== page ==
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Once upon a time there was a little village nestled at the foot of snow-capped mountains. Its greatest treasure was a sparkling, life-giving stream that flowed right down the center. The people who lived near that stream were happy and vibrant.
One day the Town Council gathered to go over the budget, and they came upon an expense that seemed unnecessary to them: payment to the Keeper of the Springs. They had never heard of this person.
An old timer explained: “It is his job to walk the mountain springs. Every day he clears away leaves and twigs and logs that could clog the springs and prevent the water from feeding our stream.”
The Council promptly decided that’s how they could save money. They sent a notice to the Keeper of the Springs that his services would no longer be required, and that was that.
For a while all went on as before. But little by little the stream in the middle of the village began to change. Soon it wasn’t as fresh and clean as it had been before—the water level dropped and it began to have a peculiar odor.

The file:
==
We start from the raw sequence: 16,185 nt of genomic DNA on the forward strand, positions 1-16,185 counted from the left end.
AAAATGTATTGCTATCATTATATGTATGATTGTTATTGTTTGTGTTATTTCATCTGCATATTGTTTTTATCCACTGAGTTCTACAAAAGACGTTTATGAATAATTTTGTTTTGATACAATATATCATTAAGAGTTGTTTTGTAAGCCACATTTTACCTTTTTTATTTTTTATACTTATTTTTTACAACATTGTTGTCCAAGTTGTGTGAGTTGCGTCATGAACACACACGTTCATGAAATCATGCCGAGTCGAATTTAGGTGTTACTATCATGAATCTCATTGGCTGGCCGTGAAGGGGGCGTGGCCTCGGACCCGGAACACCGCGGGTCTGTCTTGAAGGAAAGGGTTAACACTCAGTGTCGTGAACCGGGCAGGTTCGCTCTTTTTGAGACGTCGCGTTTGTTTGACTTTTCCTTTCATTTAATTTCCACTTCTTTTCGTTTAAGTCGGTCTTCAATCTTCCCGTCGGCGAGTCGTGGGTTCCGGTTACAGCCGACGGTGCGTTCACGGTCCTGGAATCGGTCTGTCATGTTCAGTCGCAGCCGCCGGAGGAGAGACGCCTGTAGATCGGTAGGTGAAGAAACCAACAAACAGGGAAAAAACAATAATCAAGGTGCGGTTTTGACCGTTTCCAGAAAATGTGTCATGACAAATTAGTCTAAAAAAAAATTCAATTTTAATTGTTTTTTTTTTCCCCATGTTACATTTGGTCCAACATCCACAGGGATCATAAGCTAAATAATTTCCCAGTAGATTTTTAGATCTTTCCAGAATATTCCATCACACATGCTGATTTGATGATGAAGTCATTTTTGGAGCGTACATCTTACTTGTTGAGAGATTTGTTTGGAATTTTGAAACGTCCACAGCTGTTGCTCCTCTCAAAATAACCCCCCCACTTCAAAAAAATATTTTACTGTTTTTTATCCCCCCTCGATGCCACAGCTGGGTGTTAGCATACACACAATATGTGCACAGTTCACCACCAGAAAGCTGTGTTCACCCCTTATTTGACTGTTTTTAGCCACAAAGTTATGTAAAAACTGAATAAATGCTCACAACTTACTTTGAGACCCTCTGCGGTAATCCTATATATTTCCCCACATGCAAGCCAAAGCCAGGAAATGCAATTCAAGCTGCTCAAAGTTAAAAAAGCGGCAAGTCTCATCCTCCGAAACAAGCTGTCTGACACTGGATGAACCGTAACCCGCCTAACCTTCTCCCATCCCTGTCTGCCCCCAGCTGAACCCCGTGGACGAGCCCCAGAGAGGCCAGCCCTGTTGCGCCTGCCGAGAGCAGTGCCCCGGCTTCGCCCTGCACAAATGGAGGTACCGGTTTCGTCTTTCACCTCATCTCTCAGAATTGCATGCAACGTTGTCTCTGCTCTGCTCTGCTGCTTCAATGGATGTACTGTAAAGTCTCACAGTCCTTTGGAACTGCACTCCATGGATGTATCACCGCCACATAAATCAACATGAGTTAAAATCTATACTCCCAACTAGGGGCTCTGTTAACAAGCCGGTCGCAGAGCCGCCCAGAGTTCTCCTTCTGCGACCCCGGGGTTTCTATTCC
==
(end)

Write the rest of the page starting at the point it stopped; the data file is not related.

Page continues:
Over time the flowing, sparkling stream was reduced to a pitiful series of stale, stagnant puddles. The villagers no longer described their lives as happy and vibrant. In fact, illness began to spread throughout the town.
The Council knew what they needed to do. They sent word to the Keeper of the Springs and asked him to take up his job again and check on the mountain springs every day.
Gradually, as those springs were cleared and allowed to flow once again into their village, the water level rose and the stagnant pools were replaced by a sparkling, vibrant, life-giving stream once again.
That story holds a great truth for us. Often amid the busyness of life, we neglect the mountain springs that feed our souls. The pH balance of our lives becomes upset and, over time, we begin to stagnate.
Charlotte Mason encouraged us to “Teach from a flowing stream, not from a stagnant pool” (The Story of Charlotte Mason, p. 288).
You need a steady supply of refreshment and renewal flowing into your life to replenish what you use up as you minister to your family, your friends, and your neighbors. Oh, yes, you can run on fumes; moms are good at that. But it’s time you understood how that tendency can hurt your family more than help them.